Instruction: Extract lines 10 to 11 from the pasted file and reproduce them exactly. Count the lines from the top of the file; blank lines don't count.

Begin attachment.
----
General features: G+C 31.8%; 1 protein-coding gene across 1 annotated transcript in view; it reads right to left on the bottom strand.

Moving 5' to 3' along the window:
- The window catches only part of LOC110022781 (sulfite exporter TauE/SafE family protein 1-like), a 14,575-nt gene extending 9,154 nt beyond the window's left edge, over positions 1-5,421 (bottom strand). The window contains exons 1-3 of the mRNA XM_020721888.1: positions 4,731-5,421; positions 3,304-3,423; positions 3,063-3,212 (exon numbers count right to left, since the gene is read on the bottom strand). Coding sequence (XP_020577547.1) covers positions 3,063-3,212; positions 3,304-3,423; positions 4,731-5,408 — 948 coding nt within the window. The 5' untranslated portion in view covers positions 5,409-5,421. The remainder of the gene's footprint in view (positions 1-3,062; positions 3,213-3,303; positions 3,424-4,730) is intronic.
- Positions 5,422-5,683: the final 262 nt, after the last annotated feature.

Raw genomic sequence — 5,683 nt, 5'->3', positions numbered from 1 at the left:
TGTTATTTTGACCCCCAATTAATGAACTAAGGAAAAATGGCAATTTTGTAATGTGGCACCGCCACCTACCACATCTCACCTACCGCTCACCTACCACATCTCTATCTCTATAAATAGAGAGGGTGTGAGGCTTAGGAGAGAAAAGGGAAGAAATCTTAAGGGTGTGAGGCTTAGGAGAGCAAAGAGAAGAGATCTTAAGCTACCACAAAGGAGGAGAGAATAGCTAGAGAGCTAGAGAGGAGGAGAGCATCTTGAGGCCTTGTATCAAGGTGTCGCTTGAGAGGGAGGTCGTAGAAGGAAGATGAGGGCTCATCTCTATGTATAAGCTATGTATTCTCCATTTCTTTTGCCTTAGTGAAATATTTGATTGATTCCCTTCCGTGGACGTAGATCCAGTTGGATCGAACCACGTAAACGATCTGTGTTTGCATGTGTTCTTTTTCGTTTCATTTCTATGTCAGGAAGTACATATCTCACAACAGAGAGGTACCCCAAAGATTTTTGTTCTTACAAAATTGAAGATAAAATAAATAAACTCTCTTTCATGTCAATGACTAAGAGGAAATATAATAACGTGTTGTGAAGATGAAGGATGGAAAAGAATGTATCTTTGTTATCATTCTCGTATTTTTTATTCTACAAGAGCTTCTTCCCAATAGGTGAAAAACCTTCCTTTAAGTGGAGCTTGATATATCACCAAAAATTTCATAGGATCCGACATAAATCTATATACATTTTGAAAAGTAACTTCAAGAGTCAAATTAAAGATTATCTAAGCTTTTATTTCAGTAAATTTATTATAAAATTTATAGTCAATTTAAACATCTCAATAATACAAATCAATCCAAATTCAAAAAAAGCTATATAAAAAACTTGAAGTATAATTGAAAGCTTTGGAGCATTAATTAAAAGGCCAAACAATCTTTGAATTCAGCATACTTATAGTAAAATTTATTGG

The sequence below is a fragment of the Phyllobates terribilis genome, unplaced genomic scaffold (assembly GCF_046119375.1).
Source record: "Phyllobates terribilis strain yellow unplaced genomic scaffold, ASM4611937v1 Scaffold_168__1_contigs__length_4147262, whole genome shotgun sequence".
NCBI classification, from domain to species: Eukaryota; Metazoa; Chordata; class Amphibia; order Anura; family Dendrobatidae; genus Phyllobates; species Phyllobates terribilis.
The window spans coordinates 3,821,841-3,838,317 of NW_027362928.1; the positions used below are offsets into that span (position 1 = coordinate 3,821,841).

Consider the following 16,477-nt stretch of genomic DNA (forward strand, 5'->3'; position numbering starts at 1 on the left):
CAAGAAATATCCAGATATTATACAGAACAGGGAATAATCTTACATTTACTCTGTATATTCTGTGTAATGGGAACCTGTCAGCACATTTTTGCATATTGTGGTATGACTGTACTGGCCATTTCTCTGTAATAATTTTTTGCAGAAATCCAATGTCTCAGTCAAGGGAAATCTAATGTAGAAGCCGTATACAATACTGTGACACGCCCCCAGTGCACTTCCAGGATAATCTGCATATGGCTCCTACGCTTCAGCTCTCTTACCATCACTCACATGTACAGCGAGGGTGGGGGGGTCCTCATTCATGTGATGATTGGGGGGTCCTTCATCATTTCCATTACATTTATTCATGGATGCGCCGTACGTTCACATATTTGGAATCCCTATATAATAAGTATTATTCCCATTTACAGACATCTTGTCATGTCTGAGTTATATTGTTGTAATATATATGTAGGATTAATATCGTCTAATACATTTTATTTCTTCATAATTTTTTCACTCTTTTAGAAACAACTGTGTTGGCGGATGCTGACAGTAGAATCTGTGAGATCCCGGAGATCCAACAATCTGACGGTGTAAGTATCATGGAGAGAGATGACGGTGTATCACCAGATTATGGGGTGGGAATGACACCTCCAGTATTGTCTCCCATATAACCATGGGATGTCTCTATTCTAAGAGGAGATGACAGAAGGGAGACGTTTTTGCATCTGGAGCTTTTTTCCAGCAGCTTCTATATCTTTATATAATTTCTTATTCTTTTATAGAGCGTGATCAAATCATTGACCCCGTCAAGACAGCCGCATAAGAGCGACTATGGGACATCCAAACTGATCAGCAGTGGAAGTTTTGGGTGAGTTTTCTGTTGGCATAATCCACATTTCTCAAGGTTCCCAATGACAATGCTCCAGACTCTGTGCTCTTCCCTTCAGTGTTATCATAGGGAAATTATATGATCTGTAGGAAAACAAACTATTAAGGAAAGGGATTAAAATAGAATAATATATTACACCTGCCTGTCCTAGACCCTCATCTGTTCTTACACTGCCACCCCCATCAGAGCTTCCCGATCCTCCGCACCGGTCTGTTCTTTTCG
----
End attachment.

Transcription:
The window spans coordinates 3,821,841-3,838,317 of NW_027362928.1; the positions used below are offsets into that span (position 1 = coordinate 3,821,841).

Consider the following 16,477-nt stretch of genomic DNA (forward strand, 5'->3'; position numbering starts at 1 on the left):